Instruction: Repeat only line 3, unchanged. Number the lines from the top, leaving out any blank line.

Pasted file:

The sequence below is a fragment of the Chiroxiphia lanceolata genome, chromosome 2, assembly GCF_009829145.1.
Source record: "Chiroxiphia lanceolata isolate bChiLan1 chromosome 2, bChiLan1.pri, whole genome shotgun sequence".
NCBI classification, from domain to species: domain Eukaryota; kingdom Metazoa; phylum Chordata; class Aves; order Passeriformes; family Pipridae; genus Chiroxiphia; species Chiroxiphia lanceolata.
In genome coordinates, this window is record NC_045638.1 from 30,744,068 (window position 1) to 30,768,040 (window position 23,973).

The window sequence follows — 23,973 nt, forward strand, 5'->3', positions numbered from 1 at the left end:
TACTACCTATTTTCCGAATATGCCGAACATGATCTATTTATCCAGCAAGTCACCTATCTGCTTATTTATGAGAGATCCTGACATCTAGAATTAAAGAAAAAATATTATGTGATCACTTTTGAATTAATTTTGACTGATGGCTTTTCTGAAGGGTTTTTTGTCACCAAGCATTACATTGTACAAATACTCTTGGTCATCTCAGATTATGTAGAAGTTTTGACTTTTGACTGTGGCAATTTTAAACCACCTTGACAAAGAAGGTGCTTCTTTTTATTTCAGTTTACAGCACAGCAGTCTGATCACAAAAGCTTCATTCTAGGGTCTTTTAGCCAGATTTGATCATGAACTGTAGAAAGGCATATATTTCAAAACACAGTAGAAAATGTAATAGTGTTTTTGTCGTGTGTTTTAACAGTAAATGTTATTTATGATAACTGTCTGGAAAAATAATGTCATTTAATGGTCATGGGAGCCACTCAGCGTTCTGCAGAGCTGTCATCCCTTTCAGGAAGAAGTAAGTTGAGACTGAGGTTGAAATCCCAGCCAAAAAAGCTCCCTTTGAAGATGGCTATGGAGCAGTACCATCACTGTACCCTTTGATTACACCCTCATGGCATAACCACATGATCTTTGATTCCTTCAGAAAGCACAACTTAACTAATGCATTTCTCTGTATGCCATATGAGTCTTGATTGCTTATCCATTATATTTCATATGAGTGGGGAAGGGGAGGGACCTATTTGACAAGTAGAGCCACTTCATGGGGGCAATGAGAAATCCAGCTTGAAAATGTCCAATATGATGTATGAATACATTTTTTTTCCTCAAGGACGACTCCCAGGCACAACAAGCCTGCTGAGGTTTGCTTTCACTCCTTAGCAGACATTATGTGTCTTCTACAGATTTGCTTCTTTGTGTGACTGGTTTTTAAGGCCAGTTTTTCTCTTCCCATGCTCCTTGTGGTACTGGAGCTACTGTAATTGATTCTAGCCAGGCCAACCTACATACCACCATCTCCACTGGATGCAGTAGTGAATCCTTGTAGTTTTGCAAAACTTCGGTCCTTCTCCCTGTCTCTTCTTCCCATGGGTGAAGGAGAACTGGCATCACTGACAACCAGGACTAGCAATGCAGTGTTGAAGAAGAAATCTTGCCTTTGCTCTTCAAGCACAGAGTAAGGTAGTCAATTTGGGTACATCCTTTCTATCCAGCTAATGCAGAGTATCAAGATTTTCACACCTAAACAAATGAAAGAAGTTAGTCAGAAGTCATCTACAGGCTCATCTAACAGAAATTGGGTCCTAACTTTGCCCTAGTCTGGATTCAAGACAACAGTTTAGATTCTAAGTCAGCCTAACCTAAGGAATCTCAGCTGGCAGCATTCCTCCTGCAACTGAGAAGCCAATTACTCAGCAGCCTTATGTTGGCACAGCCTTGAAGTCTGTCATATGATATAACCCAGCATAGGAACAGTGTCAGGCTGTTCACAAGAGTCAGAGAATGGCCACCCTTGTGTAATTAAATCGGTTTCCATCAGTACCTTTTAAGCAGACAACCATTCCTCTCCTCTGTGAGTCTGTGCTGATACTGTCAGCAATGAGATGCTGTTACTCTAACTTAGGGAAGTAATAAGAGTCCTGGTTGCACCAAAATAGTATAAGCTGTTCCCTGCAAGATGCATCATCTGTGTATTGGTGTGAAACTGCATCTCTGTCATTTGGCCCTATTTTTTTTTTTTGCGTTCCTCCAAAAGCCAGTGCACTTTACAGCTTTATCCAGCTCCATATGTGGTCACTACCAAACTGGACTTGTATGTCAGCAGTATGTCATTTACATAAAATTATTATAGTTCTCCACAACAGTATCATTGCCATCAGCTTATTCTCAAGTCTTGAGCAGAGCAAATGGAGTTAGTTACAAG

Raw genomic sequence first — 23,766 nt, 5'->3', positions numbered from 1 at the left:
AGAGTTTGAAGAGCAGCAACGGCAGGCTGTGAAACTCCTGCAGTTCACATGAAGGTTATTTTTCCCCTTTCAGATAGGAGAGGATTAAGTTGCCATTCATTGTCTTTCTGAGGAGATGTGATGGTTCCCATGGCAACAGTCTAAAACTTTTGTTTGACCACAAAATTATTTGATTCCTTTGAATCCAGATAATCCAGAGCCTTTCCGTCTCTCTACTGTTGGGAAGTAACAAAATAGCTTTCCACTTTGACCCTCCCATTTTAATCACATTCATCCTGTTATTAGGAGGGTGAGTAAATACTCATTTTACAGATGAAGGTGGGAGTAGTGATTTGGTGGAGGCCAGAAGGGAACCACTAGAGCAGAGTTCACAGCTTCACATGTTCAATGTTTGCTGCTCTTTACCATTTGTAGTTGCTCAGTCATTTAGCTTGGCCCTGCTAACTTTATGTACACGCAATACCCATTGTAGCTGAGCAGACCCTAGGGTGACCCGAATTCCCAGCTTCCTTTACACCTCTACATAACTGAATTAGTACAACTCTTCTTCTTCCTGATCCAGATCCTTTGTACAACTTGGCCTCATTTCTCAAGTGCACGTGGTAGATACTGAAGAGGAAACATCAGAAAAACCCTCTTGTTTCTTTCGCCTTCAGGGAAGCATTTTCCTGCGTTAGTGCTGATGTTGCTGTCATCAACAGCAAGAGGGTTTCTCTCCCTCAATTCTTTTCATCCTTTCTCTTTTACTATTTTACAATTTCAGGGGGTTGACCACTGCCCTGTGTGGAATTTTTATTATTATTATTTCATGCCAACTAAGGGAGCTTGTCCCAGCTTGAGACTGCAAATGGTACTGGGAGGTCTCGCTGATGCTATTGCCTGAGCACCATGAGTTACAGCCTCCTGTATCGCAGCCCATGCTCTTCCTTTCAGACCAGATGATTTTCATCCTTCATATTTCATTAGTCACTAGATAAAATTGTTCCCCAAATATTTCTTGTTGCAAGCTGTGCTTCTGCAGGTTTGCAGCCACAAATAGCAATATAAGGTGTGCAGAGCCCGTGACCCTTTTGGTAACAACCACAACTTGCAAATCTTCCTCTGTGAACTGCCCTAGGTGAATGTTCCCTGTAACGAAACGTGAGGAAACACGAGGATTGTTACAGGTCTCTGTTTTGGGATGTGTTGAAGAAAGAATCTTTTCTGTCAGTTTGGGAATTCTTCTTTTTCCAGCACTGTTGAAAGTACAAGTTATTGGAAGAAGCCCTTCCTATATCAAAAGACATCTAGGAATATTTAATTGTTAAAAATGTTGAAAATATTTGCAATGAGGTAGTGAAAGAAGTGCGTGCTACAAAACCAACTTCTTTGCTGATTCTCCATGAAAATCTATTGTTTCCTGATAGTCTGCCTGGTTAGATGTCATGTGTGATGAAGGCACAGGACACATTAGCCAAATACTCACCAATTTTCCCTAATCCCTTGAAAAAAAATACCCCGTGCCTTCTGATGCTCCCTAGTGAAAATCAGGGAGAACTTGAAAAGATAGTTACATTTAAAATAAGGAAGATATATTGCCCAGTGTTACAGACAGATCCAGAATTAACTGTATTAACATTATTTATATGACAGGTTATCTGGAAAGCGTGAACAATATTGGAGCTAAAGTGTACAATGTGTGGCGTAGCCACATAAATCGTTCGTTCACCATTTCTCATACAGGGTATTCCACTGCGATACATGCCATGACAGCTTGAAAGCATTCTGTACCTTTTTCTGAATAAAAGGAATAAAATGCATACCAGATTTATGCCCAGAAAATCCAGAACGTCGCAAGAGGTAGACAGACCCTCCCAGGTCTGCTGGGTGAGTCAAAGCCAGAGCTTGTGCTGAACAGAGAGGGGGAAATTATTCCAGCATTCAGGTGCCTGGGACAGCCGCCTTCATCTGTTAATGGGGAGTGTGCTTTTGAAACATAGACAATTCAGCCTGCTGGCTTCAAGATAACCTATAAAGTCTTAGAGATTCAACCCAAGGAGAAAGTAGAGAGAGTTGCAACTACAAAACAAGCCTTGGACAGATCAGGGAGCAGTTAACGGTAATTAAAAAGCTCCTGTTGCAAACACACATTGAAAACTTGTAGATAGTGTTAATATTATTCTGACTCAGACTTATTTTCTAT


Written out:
NCBI classification, from domain to species: domain Eukaryota; kingdom Metazoa; phylum Chordata; class Aves; order Passeriformes; family Pipridae; genus Chiroxiphia; species Chiroxiphia lanceolata.